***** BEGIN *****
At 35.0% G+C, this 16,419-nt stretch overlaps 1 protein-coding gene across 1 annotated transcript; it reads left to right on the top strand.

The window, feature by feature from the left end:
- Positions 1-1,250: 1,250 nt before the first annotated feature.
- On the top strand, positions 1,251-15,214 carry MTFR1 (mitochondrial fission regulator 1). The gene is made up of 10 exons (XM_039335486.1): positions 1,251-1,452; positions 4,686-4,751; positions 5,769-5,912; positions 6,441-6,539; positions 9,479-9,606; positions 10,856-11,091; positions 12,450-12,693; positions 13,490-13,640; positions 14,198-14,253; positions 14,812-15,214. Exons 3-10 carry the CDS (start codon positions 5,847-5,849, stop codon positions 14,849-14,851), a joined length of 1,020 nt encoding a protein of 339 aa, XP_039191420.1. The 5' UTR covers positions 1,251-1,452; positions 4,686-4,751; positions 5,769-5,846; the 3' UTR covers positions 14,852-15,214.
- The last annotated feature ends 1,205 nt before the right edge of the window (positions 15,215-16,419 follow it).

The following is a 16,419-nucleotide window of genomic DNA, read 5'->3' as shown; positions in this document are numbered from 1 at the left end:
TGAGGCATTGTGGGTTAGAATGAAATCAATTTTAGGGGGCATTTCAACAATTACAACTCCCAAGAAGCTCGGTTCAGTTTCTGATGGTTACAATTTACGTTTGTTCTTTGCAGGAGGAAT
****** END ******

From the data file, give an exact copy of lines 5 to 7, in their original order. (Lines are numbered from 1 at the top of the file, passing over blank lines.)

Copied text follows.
- The last annotated feature ends 1,205 nt before the right edge of the window (positions 15,215-16,419 follow it).

The following is a 16,419-nucleotide window of genomic DNA, read 5'->3' as shown; positions in this document are numbered from 1 at the left end:
TGAGGCATTGTGGGTTAGAATGAAATCAATTTTAGGGGGCATTTCAACAATTACAACTCCCAAGAAGCTCGGTTCAGTTTCTGATGGTTACAATTTACGTTTGTTCTTTGCAGGAGGAAT